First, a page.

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Friday, January 21, 2011

Walker rejects biomass boiler for power plant

From an article by in The Chippewa Herald:

Gov. Scott Walker scrapped plans Thursday to convert a power plant to run on natural fuels such as wood chips and paper pellets, a move that could save up to $100 million but drew stern criticism from at least one environmental group.

The decision affects the Charter Street Heating Plant on the University of Wisconsin-Madison campus. Its coal-fired burners will be retired next year and were to be replaced with two boilers that run on natural gas and a third that would burn biomass, state officials said.

However, Department of Administration Secretary Mike Huebsch said only the natural-gas burners will be installed.

"We have decided not to proceed with the biomass boiler in order to save the state taxpayers money," he said in a statement. The savings would come from avoiding construction costs of about $100 million, he said. It was not clear whether the third planned boiler would be replaced or the two natural gas boilers would produce enough power on their own.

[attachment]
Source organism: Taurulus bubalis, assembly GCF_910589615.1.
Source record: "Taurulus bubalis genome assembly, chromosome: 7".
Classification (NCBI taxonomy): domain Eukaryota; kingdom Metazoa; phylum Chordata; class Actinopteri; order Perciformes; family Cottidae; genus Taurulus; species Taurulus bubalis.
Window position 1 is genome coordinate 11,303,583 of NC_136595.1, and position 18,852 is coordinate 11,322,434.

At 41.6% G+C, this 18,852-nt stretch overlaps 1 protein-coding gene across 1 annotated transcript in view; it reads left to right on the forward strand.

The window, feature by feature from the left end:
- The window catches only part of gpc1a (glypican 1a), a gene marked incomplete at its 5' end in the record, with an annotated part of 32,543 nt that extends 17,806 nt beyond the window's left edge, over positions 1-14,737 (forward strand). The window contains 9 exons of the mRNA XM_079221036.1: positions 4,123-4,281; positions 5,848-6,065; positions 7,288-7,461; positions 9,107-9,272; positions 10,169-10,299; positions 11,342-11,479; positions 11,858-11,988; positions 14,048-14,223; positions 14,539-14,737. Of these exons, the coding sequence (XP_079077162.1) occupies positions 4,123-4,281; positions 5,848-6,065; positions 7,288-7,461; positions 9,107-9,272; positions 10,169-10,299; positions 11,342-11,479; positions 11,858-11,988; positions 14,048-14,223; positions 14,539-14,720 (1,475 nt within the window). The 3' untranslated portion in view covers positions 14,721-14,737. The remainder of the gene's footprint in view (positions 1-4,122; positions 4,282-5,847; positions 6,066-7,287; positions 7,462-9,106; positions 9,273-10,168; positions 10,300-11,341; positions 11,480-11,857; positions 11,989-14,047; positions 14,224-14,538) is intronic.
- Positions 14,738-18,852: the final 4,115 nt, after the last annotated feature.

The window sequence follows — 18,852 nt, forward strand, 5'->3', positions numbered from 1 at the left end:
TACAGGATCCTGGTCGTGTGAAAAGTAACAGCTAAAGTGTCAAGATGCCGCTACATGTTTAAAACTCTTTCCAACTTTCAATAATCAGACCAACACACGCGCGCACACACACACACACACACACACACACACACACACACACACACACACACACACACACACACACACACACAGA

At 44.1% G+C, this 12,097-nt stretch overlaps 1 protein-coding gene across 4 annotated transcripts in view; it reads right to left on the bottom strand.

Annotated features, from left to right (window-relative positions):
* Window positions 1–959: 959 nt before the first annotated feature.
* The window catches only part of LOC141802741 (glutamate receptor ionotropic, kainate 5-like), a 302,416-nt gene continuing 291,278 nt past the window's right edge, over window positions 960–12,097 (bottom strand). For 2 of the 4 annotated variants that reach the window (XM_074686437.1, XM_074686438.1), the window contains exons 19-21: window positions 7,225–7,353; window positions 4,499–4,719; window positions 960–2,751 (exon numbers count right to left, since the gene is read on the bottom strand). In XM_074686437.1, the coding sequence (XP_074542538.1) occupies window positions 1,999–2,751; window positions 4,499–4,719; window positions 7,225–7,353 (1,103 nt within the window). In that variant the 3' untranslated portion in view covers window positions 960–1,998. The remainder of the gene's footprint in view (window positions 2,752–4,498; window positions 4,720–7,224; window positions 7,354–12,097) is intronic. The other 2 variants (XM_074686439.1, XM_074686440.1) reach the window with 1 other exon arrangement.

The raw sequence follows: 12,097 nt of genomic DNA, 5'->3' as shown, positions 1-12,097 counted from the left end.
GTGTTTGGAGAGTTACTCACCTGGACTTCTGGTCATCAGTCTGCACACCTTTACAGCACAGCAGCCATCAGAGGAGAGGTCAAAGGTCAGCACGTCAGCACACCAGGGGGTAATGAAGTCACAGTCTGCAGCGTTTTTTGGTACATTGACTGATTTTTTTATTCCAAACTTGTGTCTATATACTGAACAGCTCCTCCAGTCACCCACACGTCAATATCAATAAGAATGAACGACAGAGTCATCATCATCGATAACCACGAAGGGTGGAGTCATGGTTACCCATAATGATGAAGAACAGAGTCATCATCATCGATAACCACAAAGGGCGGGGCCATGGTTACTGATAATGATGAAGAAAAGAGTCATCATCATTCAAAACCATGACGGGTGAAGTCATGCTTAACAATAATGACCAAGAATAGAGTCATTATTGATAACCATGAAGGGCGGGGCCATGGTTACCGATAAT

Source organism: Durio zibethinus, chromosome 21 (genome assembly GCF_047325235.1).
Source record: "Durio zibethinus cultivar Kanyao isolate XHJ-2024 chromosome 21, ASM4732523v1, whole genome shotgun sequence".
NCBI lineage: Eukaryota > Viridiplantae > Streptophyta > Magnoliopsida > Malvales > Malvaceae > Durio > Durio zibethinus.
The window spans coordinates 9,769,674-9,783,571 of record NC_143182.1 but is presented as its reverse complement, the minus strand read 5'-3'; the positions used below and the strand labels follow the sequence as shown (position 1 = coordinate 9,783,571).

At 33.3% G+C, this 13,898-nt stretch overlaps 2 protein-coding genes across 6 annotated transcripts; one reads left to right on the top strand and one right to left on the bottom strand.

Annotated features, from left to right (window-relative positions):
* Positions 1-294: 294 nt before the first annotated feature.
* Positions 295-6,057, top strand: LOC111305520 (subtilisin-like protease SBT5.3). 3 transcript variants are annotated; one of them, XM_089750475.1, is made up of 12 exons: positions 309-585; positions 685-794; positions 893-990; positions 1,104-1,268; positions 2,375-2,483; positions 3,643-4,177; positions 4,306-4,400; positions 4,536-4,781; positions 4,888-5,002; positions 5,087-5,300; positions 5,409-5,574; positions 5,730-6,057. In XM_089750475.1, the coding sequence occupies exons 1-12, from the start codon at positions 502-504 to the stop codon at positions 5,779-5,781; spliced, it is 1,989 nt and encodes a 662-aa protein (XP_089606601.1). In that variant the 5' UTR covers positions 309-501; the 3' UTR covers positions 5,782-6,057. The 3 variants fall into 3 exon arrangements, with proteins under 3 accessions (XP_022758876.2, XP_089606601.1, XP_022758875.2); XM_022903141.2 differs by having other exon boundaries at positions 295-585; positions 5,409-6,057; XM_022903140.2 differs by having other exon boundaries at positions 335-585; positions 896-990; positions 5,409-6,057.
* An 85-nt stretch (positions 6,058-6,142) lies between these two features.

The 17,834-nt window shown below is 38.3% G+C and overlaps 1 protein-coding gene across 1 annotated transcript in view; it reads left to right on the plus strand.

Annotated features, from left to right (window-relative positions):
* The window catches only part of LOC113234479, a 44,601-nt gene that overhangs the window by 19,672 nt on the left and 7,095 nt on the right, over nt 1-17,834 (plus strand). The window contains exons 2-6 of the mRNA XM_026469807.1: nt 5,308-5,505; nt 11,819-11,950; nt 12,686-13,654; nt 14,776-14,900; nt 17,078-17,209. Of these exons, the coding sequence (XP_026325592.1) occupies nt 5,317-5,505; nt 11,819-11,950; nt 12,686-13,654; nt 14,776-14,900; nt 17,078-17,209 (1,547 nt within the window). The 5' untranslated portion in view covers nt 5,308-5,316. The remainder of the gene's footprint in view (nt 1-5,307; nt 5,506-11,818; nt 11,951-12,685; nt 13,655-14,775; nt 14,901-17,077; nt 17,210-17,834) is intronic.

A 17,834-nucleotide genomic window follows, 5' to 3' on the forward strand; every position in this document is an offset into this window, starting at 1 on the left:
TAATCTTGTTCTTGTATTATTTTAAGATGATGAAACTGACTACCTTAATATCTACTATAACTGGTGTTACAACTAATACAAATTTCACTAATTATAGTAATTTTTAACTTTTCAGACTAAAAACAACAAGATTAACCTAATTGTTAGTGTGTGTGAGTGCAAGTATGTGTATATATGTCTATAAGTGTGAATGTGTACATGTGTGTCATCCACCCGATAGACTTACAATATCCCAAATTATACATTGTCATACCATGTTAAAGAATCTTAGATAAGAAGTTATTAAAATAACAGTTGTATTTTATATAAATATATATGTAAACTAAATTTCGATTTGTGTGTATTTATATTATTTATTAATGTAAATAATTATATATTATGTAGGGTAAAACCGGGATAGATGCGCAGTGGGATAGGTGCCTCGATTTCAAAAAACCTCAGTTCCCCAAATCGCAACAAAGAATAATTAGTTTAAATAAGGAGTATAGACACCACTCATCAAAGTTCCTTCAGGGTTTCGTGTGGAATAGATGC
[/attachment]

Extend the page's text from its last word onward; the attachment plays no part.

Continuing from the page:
Jeff Plale, an administrator for the state Division of State Facilities, said Walker and Huebsch realized there were cheaper ways to meet the university's heating needs while still being environmentally friendly.

"Natural gas is a clean source of energy, certainly cleaner than coal," Plale said. "That plant is going to be a whole lot cleaner than it is today. Couple that with being able to save $100 million during a very difficult budget and I think the people of Wisconsin come out better."

In 2008, then-Gov. Jim Doyle announced that the plant would switch from coal to biomass in part to settle a Sierra Club lawsuit claiming that the plant violated air-pollution laws. Thursday's move does not risk reopening the lawsuit because the plant is still moving away from coal.

The decision to walk away from biomass shows a lack of long-term thinking, Sierra Club spokeswoman Jennifer Feyerherm said. She called it another in a string of Walker's actions that kills jobs and wastes money while missing a chance to develop greener solutions.

"This was a way to keep money local, to keep the investment in Wisconsin," she said. "While up front it may seem to cost more, it would have kept the money local, created a green infrastructure and created local jobs."

She said the jobs would include growing and harvesting the biomass, converting it into a form that could burned and transporting it to the plant.

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